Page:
Oil of Erigeron canadense contains mainly a terpene C10H16 which after distillation over sodium, boils at 176°C., has the spec. grav, .8464 at 18°C., and forms a crystalline dihydrochloride C10H162HCl, which melts at 47 to 48°C.

Oil of Marjoram.—The first fractions are a terpene C10H16, boiling at 178°, of spec. grav. .8463 at 18.5°C., and forming a liquid monohydrochloride. The fraction boiling between 200° and 220°C., has the composition C15H16O, and is not affected by long continued boiling with metallic sodium.—Berichte, 1882, p. 2854.

The protein compounds of milk.—The statement made by Kemmerich, concerning the formation of casein from albumin, led Schmidt-Muehlheim to undertake a series of experiments, the result of which was that on digesting fresh milk at 40°C (104°F) for from 6 to 24 hours, albumin was not changed in the least, but casein decreased in quantity, on an average 4.17 per cent. in 6 hours, 9.45 per cent. in 8 hours, and 16.5 per cent. in 24 hours. This casein was converted into peptone, the increase of which over that contained normally in milk was proven colorimetrically by cupric sulphate and comparison with peptone solution of known strength. In order to obtain the peptone in a suitable condition for this examination, it was found necessary to remove the albuminoids not by boiling, but by precipitation in the cold by means of table salt and acetic acid; and the milk sugar by precipitating the peptone with phosphotungstic acid and dissolving the precipitate in caustic soda. Fresh milk contains between .08 and .19 per cent. of peptone, which by digestion was increased to .33 per cent.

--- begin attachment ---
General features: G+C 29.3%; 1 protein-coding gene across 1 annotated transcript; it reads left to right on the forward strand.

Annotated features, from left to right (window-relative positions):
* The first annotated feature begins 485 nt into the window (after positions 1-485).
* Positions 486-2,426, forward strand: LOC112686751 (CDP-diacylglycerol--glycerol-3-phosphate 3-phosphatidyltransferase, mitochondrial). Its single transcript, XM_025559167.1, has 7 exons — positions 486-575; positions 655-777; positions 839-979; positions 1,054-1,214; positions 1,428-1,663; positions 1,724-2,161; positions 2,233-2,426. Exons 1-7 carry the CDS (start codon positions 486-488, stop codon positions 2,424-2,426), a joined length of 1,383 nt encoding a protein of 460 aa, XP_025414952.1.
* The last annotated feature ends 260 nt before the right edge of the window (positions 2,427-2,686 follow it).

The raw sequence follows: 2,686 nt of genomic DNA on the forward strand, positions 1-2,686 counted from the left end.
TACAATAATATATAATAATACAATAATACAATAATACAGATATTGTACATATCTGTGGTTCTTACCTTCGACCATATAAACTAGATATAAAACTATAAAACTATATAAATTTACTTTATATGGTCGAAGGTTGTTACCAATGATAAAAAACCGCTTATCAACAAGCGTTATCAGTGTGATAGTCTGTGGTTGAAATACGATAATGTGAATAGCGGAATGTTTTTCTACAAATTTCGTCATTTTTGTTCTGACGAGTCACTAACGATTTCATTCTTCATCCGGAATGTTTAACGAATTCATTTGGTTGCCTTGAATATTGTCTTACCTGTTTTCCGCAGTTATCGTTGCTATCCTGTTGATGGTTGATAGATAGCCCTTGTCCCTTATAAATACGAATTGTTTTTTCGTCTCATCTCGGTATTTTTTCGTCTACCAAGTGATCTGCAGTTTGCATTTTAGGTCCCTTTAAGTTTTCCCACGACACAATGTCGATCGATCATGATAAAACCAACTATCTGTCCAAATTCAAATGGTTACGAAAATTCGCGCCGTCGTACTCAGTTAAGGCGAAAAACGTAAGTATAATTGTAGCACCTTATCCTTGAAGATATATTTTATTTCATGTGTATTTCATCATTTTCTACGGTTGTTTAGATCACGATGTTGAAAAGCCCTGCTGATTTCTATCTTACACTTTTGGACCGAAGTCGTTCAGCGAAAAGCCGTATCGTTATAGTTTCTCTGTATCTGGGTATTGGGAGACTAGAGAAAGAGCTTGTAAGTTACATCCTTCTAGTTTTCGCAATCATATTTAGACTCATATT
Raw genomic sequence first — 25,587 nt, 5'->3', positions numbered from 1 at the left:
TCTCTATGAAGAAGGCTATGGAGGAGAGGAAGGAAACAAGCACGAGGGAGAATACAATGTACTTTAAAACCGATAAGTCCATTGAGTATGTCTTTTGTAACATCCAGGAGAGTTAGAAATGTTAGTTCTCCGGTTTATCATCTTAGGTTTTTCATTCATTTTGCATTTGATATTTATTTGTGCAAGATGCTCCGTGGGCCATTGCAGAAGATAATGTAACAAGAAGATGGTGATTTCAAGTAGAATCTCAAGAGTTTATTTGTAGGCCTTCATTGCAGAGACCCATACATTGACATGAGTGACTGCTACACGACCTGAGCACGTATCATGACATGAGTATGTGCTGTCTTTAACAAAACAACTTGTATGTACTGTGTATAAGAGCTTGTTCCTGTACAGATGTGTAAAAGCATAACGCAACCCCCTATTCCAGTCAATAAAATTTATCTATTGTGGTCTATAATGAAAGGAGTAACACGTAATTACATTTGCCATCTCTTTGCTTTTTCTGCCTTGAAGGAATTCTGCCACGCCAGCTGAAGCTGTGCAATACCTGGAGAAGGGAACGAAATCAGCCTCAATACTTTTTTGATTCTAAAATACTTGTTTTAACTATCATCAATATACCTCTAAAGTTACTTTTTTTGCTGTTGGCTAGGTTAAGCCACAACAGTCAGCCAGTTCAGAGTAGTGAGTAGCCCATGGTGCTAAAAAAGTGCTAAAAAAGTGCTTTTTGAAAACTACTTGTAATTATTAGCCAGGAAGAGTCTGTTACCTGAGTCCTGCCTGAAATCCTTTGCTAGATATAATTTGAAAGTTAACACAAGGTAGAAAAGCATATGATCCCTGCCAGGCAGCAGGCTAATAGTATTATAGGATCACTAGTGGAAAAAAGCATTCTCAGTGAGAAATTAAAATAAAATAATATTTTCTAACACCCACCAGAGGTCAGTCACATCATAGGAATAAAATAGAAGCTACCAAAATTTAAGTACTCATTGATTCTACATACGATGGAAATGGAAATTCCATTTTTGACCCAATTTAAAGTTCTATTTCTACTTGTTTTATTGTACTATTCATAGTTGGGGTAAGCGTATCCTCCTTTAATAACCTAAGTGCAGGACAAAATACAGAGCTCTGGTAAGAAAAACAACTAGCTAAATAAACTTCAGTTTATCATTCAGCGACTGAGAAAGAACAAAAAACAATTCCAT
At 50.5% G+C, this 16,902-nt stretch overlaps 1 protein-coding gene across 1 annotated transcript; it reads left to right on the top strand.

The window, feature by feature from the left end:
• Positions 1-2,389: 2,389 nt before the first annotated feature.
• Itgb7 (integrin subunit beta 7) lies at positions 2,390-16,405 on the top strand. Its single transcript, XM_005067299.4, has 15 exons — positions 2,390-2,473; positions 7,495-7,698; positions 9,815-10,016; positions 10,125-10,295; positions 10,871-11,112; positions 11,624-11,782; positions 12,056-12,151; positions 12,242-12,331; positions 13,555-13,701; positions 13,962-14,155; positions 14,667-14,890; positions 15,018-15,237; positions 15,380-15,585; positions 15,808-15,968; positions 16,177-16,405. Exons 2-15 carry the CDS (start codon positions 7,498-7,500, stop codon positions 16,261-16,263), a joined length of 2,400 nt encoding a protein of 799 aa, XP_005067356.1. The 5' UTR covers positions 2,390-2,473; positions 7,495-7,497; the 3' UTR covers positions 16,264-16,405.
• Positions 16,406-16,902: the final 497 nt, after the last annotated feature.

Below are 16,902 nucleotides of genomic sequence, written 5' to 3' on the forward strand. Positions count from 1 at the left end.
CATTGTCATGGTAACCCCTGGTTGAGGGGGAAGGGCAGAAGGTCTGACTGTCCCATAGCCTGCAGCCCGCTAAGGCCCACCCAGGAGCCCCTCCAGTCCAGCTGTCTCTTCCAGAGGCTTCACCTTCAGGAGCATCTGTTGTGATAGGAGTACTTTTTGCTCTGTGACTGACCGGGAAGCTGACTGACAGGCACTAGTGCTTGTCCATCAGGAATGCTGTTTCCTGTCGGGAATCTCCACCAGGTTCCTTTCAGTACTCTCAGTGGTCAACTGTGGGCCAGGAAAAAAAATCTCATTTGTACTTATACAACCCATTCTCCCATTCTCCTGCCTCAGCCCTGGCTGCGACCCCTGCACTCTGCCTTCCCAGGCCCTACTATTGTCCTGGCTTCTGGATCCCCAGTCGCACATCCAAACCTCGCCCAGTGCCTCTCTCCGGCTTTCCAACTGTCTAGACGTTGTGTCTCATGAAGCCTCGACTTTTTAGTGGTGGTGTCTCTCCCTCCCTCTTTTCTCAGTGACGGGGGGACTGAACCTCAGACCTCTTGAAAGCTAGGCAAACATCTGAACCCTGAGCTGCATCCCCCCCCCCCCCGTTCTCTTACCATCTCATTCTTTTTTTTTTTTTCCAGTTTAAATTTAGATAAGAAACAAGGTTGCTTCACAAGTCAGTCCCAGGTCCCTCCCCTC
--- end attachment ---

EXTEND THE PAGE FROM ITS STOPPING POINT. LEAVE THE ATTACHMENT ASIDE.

The conversion into peptone ceases after boiling the milk, but is not interfered with by the addition of salicylic or carbolic acid.—Chem. Cent. Bl., 1883, p. 246. Pflüg. Archiv.

The Effect of Chemicals on the reaction of Diastase upon Starch has been studied by Professor W. Detmer, who observed that the conversion of starch is greatly accelerated by the presence of carbonic acid. Minute quantities of citric acid (.0001 to .005 gm. added to 25 cc. of 1 per cent. starch paste and 5 cc. malt infusion) have likewise an accelerating effect, increasing with the amount of acid, until a certain percentage is reached beyond which the process becomes more .sluggish, and by still larger amounts of acid is entirely suspended. Analogous effects were likewise observed with phosphoric and hydrochloric acid; but a relatively large proportion of carbolic acid may be added, without materially affecting the formation of sugar, which is prevented, however, by an excess of the compound mentioned. An extremely faint alkaline reaction diminishes the conversion of starch, and a few drops of concentrated solution of potassa prevents it entirely; but in the presence of a large proportion of starch paste and at an elevated summer temperature, the mixture often acquires an acid reaction through the influence of numerous schizomycetes. The chemicals mentioned above, without the presence of diastase, do not produce the conversion of starch in the same time in which the ferment effects it completely.

A very convenient test for ascertaining the progress of this process is found in the behavior of iodine solution, which colors unaltered starch paste, blue; but as the conversion into sugar proceeds, the addition of iodine will successively cause a violet, dark red, yellowish red, and finally, scarcely any coloration.—Zeitschr. Physiol. Chem. vii. 1-6. (See also, Am. Jour. Phar., 1883, 292-296.)


The American Journal of Pharmacy, Vol. 55, 1883, was edited by John M. Maisch.